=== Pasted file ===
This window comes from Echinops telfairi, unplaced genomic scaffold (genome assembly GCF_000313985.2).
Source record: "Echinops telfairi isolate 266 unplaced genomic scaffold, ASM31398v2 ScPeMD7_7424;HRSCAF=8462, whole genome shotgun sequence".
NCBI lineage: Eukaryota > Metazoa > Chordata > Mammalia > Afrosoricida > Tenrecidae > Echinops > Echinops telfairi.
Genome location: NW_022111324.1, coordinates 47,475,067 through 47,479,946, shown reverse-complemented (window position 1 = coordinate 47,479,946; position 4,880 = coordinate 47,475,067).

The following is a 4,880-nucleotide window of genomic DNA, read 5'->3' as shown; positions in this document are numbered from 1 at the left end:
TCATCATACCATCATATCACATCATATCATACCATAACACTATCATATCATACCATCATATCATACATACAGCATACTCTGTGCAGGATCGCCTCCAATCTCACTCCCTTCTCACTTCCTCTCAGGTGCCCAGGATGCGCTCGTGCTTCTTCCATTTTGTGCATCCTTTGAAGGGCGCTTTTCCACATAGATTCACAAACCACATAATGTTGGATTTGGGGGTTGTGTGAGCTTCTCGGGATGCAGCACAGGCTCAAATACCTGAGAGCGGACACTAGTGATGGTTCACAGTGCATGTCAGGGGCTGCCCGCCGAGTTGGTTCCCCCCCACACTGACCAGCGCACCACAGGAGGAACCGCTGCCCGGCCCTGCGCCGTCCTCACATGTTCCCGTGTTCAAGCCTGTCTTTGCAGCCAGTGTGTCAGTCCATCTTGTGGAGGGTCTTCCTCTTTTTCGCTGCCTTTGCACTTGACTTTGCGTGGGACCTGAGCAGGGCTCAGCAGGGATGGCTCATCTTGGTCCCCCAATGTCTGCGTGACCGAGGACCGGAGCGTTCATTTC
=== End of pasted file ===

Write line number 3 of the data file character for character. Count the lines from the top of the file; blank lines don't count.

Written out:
NCBI lineage: Eukaryota > Metazoa > Chordata > Mammalia > Afrosoricida > Tenrecidae > Echinops > Echinops telfairi.